updated 12:10 pm EDT, Thu September 4, 2008
Chrome EULA, security
Google's newly-launched Chrome browser -- currently Windows-only but expected to launch soon for Mac and Linux -- is already taking some serious criticism, according to various groups. An initial concern was Google's end-user license agreement (EULA), which effectively claimed the right to use anything posted online via the browser, raising issues of both privacy and intellectual property. This language was actually a mistake, Google now claims.
"In order to keep things simple for our users, we try to use the same set of legal terms (our Universal Terms of Service) for many of our products," admits Rebecca Ward, Google's senior product counsel for Chrome. The company has already changed Section 11 of Chrome's Terms of Service, amending it to read that "You retain copyright and any other rights you already hold in Content which you submit, post or display on or through, the Services."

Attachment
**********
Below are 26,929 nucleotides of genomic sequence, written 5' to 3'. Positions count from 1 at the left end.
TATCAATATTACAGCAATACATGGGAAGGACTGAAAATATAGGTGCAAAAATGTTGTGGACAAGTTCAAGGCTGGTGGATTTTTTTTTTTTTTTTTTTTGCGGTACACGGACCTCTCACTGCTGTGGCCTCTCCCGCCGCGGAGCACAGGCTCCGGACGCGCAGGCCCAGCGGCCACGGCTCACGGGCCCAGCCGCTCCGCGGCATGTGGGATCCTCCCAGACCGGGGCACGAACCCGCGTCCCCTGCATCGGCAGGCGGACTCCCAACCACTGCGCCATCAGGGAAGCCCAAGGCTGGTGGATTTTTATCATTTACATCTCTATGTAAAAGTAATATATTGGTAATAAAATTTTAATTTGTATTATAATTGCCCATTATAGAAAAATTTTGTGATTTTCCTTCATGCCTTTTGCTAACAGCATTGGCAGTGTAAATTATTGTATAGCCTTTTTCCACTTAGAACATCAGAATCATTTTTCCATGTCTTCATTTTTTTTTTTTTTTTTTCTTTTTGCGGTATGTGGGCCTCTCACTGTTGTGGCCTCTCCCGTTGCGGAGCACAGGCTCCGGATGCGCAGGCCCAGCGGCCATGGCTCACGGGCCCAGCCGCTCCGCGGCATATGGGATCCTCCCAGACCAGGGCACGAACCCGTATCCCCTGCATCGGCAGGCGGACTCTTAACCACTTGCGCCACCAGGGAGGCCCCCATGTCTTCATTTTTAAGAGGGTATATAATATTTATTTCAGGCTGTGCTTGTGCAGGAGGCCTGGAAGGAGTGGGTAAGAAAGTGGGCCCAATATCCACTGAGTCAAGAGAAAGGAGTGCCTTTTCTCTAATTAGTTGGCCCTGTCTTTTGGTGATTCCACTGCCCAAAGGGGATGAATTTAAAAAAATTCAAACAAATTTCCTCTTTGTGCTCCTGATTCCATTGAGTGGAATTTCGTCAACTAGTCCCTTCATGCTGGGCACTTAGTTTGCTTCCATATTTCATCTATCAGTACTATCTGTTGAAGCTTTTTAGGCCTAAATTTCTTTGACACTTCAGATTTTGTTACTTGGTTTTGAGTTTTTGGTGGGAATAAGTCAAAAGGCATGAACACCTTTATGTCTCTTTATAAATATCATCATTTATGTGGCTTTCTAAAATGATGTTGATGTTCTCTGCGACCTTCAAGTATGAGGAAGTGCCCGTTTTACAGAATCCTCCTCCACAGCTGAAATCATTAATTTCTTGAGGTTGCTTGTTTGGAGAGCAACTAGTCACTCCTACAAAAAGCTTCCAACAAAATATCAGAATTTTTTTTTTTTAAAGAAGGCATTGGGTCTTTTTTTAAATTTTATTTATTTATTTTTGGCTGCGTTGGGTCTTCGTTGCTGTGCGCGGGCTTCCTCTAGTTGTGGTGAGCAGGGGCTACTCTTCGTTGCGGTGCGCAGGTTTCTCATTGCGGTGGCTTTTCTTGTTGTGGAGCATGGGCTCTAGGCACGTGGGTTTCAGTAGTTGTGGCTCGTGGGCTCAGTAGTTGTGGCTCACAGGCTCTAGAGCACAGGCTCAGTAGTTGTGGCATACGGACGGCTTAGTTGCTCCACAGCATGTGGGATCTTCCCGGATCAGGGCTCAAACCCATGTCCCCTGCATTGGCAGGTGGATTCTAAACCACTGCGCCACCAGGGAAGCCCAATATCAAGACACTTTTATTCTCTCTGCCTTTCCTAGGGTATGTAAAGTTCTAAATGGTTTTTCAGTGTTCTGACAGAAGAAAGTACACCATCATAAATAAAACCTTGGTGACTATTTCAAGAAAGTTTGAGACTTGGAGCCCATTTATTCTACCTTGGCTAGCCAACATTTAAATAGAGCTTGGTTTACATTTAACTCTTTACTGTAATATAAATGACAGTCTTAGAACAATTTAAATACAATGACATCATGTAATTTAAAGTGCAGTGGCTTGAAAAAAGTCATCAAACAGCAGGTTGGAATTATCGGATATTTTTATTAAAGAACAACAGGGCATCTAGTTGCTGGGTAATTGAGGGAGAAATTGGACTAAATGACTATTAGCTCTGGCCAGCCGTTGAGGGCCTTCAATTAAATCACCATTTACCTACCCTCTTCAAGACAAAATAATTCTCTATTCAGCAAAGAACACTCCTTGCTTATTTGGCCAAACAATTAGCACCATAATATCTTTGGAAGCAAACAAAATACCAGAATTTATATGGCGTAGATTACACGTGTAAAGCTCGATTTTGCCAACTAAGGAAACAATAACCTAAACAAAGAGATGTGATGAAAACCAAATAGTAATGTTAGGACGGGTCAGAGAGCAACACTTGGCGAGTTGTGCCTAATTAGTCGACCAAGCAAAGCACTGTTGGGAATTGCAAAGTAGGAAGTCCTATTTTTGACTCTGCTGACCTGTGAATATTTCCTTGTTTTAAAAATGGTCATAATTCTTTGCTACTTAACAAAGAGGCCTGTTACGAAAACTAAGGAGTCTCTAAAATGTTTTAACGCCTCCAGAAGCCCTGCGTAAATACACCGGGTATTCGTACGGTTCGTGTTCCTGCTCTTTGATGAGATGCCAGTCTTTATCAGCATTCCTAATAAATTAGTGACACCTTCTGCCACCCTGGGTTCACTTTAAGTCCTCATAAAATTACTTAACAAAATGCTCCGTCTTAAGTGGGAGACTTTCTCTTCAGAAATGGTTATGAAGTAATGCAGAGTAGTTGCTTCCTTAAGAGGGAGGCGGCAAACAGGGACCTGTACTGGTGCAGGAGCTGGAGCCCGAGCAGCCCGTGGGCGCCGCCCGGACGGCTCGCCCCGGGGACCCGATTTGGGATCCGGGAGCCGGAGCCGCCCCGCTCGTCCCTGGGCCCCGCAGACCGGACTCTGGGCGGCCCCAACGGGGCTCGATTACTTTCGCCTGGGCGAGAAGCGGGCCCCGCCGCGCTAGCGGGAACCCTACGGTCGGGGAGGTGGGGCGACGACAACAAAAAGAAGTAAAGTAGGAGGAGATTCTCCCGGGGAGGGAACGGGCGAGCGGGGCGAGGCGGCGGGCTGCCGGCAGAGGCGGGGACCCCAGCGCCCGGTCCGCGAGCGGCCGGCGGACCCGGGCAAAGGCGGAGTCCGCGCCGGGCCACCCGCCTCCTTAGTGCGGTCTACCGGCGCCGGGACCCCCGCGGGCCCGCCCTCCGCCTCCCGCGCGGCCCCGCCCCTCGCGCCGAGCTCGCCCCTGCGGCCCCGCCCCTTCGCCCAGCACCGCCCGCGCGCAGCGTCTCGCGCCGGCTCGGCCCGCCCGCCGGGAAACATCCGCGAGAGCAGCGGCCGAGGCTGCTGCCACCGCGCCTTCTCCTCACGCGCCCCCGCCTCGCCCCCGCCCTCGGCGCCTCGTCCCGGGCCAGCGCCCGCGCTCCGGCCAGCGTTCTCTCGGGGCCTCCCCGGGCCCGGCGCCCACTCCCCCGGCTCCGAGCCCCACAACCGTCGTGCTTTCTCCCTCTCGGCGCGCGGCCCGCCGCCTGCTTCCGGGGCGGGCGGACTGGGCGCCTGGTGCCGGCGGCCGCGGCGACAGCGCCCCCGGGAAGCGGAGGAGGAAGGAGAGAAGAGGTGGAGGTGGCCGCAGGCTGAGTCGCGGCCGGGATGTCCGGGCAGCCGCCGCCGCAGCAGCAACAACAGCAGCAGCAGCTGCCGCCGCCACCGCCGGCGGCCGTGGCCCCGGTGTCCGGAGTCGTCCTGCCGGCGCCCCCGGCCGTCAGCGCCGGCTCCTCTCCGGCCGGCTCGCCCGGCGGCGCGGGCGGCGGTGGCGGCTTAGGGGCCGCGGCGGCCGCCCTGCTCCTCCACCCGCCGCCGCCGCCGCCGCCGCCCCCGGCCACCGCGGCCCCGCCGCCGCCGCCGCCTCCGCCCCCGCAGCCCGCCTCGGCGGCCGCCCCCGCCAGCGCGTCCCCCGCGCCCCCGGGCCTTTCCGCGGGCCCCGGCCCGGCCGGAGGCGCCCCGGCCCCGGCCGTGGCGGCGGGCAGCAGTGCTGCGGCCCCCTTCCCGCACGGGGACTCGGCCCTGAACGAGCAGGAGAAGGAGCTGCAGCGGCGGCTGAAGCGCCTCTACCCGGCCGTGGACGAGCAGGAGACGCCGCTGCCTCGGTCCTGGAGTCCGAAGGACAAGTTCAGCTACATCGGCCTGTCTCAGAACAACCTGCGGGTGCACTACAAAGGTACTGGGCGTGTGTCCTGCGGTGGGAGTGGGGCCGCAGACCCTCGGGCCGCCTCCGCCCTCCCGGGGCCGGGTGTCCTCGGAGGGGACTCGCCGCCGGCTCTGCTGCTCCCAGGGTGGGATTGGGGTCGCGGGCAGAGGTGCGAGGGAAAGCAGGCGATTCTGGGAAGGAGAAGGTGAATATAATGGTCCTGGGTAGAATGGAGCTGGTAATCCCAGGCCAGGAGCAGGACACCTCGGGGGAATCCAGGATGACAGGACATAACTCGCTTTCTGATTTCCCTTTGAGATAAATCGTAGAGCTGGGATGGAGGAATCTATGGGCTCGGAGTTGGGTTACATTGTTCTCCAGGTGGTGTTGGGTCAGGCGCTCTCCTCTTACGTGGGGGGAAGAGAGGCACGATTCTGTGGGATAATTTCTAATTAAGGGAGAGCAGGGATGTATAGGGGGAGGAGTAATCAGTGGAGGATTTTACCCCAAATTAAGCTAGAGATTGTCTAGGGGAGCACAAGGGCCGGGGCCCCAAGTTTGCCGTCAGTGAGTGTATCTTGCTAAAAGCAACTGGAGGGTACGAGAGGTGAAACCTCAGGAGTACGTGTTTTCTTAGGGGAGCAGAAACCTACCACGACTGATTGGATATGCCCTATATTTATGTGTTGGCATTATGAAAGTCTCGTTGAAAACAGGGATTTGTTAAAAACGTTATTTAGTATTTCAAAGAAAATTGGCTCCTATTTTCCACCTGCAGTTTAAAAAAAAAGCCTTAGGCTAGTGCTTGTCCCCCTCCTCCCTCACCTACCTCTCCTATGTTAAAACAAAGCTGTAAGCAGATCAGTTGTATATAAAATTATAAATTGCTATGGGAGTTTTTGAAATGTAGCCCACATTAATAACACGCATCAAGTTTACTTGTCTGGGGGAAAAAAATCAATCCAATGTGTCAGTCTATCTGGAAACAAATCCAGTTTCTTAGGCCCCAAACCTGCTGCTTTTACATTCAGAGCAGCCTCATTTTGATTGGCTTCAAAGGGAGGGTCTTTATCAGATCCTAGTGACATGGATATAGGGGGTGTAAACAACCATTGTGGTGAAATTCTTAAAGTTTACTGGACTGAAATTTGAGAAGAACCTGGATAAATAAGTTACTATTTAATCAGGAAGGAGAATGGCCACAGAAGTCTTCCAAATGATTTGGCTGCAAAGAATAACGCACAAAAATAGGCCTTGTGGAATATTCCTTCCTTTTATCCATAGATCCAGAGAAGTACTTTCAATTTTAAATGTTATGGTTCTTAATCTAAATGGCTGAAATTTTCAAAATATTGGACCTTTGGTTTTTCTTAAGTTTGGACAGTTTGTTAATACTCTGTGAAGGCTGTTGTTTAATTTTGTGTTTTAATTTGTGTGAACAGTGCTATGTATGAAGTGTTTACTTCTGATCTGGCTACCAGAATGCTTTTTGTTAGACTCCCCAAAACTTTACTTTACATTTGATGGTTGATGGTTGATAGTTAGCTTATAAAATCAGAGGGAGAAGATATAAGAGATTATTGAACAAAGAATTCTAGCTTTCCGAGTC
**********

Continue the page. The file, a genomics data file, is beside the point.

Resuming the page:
Chrome is also said to have some security vulnerabilities however, including a URL handler issue that can crash a browser after visiting a malicious link. One researcher, Aviv Raff, also notes that Chrome appears to be using an outdated version of Apple's WebKit technology, leaving it exposed to a carpet-bombing attack. In combination with a Java bug, Chrome users could potentially be lured into downloading and running a malware executable with no means of intervening. The latest version of Safari is safeguarded against this threat.
Owners of Windows Vista may be vulnerable to a separate problem, due to files being downloaded to the desktop by default. Without fixing this setting, Vista could be attacked with the help of a security flaw in Internet Explorer.